Zen and the Art of Cramming

December 9, 2003

Cramming is a time-honored and revered academic tradition, tracing all the way back to ancient Greece. Aristotle is said to have stayed up for three straight years while preparing his thesis on Poetics, and students at the Lyceum are generally credited with inventing the first form of Vivarin.

While not generally the most effective way of assimilating information, cramming is a good short-term solution for an upcoming test. The idea is to jam your frontal lobes with as much relevant information as humanly possible, then vomit it all back up within a day or so. Those of you who have been down this road know what I’m talking about. The amount of raw data you can functionally retain for 24 hours is amazing.

There are a number of ways to optimize your cramming performance, chemical and otherwise. As a rule, you should begin the process by defining your parameters. Do I need to ace this exam? Or will a “C” get me by? Am I willing to sacrifice pride for time by studying until five minutes before class and showing up in my robe with a cup of coffee? Am I prepared to risk permanent cognitive damage by revving my brain up to fifth gear for 14 hours? The answer to all these questions is yes.

Next you’ll need your supplies. Find out exactly which books you need to read and go straight to the store to buy the equivalent Cliffs Notes. Purchase a set of multicolor highlighters, and remember — the more acrid the ink fumes, the better they will keep you awake when you snort them at 4 a.m.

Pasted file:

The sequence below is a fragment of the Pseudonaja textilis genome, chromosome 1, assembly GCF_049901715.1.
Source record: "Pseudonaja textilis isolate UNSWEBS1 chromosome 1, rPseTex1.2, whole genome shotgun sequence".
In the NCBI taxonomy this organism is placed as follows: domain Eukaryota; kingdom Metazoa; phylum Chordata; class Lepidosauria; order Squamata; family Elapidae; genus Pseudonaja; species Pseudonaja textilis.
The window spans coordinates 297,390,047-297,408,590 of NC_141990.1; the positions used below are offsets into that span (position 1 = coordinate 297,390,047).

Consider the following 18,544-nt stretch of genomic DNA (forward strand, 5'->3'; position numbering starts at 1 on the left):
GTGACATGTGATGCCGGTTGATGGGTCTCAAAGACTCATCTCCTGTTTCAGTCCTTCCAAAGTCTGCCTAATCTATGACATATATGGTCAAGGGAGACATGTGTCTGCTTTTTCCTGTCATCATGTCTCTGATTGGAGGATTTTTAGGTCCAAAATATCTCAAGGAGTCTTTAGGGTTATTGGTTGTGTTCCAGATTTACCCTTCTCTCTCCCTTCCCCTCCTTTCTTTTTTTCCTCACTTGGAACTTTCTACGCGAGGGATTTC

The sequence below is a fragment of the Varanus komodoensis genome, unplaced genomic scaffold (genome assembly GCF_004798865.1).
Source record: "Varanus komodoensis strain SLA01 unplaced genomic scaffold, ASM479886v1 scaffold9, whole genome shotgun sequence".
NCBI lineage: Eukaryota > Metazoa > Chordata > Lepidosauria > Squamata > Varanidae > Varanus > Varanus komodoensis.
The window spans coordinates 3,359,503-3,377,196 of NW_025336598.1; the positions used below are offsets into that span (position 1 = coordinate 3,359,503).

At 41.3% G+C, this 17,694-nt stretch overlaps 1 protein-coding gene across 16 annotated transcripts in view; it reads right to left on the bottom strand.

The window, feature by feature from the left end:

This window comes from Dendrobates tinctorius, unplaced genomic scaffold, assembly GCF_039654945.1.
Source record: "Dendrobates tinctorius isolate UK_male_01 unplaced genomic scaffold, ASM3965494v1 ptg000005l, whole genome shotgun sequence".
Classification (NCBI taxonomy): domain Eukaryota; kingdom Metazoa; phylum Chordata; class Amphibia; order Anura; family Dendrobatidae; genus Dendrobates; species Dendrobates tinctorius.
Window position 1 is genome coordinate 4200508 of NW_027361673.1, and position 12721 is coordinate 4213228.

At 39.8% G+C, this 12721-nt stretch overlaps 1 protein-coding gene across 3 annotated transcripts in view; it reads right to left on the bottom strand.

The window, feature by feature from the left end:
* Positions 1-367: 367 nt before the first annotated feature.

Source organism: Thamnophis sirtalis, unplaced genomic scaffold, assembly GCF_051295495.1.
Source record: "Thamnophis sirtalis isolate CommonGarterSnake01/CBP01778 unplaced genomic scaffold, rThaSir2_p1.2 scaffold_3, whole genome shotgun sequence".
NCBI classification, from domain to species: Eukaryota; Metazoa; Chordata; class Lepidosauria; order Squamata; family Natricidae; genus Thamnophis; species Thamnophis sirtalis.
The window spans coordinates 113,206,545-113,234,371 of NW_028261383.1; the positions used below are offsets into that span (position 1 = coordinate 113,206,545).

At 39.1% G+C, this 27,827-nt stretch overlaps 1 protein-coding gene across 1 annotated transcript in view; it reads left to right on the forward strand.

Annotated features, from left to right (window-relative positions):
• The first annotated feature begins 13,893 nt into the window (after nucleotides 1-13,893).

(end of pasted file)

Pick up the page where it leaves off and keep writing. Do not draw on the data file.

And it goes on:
Perhaps the most important element of a good cramming session is maintaining proper chemical parity. Caffeine will be your best friend for the next several hours, but you must respect her power. Don’t peak too early — a good rule of thumb is to consume one cup of coffee every time you turn a page.

All right, then. Time to settle in. Remove from your room all possible distractions — records, books, plants, roommates, furniture, home-brewing equipment and carpeting. By painting warrior-like patterns on your face with the highlighters and chanting everything you read out loud, you will achieve a Zen-like state of consciousness.

For the next several hours you will descend into a world of near omniscience, absorbing all information you come across. You will be able to photographically recall pie charts pixel by pixel. You will memorize entire chapters verbatim and calculate pi to 100 digits. You will highlight and underline, memorize and prioritize. And you will not blink.

Like an Apache from a sweat lodge, you will emerge hours later into the bright sun for your 9 a.m. class. Then, in a mighty display of intellectual prowess, you will fill in little circles with a No. 2 pencil.

The down side, of course, is that within about an hour and a half you will have forgotten everything you learned. Oh, sure, bits and pieces will remain. Things like the atomic weight of tungsten and Maasai puberty rites will continue to kick around in your cerebellum for years, along with the lyrics to “Come On Eileen.” But for the most part, you will have no serviceable recall.

Not that it matters. A passing grade is a passing grade, thank the gods. You’ve lived to see another day. Now breathe deep, rejoice and go get drunk. You done good, kid.

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